Home > PH, LLC v. City of Conway

PH, LLC v. City of Conway

344 S.W.3d 660 (2009)
2009 Ark. 504
PH, LLC, Appellant,
CITY OF CONWAY, Arkansas, Appellee.
No. 08-1383.

Supreme Court of Arkansas.

October 22, 2009.
Rehearing Denied December 3, 2009.

661*661 Quattlebaum, Grooms, Tull & Burrow, PLLC, by: Michael N. Shannon and Joseph R. Falasco, Little Rock, for appellant.

Michael L. Murphy, Conway City Attorney, for appellee.

Mark R. Hayes, General Counsel, Arkansas Municipal League, for amicus curiae.

662*662 Cullen & Co., PLLC, by: Tim Cullen and Tasha Taylor; and National Ass'n of Home Builders, by: Mary Lynn Huett and Christopher M. Whitcomb, of counsel, Little Rock, for amicus curiae National Ass'n of Home Builders.


PH, LLC (PH), a land developer, appeals a decision by the circuit judge finding that the Conway City Council's denial of PH's petition to rezone its land was legislative and not arbitrary, capricious, or unreasonable. We affirm that decision.

PH owns a narrow, rectangularly shaped piece of real property in Conway. The land is presently zoned as A-1 (Agricultural). On August 29, 2007, PH applied to the Conway City Council to rezone the property as R-1 (Residential). PH also submitted an application to the Conway Planning Department, seeking to have a preliminary plat approved. The plat application sought to have the property divided into twenty lots. The Conway Planning Commission held a public hearing and voted unanimously to approve PH's preliminary plat conditionally, subject to rezoning by the city council. At the same meeting, the planning commission unanimously recommended to deny PH's petition for rezoning. PH appealed to the city council, and, on October 9, 2007, the city council, by a vote of seven to one, denied the requested rezoning.

PH next filed a complaint in the circuit court and requested a de novo review and jury trial under Arkansas Code Annotated section 14-56-425. In the alternative, it sought a declaratory judgment that the city council acted beyond its authority in denying the rezoning request and that its actions were arbitrary, capricious, and unreasonable. PH then moved for partial summary judgment and asked to have its rights established under section 14-56-425. The circuit judge held a hearing on the motion and ruled from the bench that section 14-56-425 did not apply because the city council's action was legislative in nature. An order to that effect was entered on May 8, 2008.

Following that order, the circuit judge conducted a bench trial on the issue of whether the city council had acted arbitrarily, capriciously, or without a reasonable basis. The judge heard testimony from John Pennington, the owner of PH and the property in question; Bryan Channing Patrick, director of the Conway Planning and Development Department; six of the city aldermen who voted not to rezone; the one city alderman who voted to rezone; John Castain, a city-planning and land-use consultant; and Tab Townsell, the mayor of Conway. The deposition testimony of Shelley Mehl, the seventh alderman who voted against rezoning, was introduced at trial.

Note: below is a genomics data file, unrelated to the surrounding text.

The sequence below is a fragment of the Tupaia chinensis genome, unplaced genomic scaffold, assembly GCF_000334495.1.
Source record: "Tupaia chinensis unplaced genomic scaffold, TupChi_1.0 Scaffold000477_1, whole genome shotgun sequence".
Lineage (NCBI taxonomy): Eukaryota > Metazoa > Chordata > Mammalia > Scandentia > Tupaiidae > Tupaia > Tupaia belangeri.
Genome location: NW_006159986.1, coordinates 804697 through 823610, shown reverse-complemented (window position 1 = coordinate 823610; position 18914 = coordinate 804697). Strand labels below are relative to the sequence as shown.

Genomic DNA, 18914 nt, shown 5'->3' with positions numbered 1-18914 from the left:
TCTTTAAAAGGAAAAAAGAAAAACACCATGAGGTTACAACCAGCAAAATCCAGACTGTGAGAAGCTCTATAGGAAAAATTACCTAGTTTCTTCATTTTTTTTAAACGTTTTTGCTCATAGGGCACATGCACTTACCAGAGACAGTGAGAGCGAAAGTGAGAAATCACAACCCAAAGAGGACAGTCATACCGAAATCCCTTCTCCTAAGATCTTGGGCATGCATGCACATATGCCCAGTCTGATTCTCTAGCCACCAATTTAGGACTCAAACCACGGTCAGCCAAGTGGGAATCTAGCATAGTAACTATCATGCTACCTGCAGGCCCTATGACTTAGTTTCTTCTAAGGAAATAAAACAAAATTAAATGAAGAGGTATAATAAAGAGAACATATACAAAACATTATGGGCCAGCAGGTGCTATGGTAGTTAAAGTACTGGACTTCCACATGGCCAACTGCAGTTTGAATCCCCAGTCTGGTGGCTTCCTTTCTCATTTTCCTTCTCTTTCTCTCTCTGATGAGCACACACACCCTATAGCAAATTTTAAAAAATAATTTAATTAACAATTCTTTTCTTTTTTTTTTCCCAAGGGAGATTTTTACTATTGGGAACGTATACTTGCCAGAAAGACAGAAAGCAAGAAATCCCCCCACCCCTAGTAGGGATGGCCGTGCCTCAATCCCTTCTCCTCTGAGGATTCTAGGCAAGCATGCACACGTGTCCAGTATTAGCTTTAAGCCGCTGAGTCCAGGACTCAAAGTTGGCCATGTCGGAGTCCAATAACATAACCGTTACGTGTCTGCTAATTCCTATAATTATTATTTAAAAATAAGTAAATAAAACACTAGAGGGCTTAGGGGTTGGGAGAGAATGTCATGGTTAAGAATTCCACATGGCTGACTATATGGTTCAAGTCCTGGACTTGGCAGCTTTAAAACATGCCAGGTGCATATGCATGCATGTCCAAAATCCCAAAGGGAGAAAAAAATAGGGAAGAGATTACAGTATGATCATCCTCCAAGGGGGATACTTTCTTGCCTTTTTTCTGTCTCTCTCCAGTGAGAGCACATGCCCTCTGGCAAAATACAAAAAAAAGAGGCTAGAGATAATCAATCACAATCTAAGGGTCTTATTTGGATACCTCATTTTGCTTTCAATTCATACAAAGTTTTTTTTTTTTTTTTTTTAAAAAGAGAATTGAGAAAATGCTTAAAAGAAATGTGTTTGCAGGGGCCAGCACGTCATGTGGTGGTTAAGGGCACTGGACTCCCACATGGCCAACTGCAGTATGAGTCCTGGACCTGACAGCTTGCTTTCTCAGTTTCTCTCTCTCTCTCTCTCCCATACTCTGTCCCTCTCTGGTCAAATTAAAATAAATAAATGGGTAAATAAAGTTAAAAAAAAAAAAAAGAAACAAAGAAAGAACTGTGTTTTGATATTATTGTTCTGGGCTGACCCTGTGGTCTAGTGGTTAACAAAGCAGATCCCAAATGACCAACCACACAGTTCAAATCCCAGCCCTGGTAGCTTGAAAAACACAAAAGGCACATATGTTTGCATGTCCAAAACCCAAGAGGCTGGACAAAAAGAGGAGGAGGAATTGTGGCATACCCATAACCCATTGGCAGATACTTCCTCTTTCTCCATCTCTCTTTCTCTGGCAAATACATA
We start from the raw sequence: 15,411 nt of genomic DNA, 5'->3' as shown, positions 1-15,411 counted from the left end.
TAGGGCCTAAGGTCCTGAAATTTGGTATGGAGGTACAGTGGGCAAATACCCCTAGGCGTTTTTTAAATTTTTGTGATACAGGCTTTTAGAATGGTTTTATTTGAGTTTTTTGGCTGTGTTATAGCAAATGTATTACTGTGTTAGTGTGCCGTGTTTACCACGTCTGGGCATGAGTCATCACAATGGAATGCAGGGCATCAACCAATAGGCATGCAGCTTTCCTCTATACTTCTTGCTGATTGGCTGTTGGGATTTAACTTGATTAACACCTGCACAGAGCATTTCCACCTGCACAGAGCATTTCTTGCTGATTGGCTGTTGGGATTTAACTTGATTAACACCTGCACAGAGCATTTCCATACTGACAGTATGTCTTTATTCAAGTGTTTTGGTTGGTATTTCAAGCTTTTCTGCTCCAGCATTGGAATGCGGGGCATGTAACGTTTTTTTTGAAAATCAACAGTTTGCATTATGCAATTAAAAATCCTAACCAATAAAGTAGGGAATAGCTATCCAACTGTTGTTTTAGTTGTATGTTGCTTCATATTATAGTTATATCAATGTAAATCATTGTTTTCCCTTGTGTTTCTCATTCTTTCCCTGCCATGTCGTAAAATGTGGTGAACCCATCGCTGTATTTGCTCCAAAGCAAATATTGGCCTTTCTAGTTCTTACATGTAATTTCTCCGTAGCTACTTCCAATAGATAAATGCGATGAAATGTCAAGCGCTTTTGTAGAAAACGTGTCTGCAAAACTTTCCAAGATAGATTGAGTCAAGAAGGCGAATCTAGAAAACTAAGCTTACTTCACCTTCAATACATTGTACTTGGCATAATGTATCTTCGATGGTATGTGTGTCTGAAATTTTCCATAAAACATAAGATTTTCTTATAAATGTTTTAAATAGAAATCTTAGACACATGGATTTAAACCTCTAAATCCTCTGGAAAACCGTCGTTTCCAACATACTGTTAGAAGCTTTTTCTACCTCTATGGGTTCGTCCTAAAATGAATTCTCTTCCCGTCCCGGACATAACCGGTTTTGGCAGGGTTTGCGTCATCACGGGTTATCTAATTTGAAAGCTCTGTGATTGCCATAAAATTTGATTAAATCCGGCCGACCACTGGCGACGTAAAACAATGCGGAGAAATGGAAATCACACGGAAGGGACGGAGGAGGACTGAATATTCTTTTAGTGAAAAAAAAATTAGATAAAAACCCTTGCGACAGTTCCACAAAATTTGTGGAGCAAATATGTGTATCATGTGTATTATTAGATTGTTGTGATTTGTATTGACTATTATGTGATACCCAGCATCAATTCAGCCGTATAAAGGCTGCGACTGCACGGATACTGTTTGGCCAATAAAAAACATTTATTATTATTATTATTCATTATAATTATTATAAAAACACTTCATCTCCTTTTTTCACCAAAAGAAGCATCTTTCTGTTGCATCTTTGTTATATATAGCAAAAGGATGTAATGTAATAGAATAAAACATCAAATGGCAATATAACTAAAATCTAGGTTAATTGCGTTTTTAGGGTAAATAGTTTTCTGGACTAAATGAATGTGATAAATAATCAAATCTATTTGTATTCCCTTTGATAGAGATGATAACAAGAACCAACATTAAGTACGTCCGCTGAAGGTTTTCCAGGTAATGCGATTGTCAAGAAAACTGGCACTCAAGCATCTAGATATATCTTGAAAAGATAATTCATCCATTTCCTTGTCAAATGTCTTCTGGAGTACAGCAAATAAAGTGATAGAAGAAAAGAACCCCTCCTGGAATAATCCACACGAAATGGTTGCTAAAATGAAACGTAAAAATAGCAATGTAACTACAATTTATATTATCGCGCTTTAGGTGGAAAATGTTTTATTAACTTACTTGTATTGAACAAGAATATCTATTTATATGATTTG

On June 24, 2008, the circuit judge entered an order and judgment, finding that "there are legitimate concerns regarding the rezoning request and the City did not act arbitrarily and capriciously." The order rejected all claims by PH and dismissed its complaint.

I. Nature of City Council's Decision

We first address PH's point on appeal that the circuit judge erred in determining the city council's vote not to rezone was legislative and in dismissing its claim for de novo review and a jury trial under section 14-56-425. According to PH, the city council's decision to deny its rezoning request was administrative in nature, and section 14-56-425, accordingly, applies. We turn to the applicable statutory law.

Arkansas Code Annotated sections 14-56-401 through XX-XX-XXX provide the Code for Municipal Planning. Section 14-56-425 of that Code specifically states:

663*663 In addition to any remedy provided by law, appeals from final action taken by the administrative and quasi-judicial agencies concerned in the administration of this subchapter may be taken to the circuit court of the appropriate county where they shall be tried de novo according to the same procedure which applies to the appeal in civil actions from decisions of inferior courts, including the right of trial by jury.

Ark.Code Ann. 14-56-425 (Repl.1998).

The plain language of that statute makes clear that it applies only to final decisions from administrative or quasi-judicial agencies. It is well settled that when a municipality acts in a legislative capacity, it exercises a power conferred upon it by the General Assembly. See, e.g., City of Lowell v. M & N Mobile Home Park, Inc., 323 Ark. 332, 336, 916 S.W.2d 95, 97 (1996). This court has also clearly held that when city councils exercise their legislative power, courts will review their decisions only to determine if they are arbitrary, capricious, or unreasonable. See, e.g., id. at 336-37, 916 S.W.2d at 97. If the city council's action is purely administrative, then section 14-56-425 applies. The question in the instant appeal turns on whether the city council's action in denying PH's rezoning request was administrative or legislative in nature. To answer the question, we must examine our case law.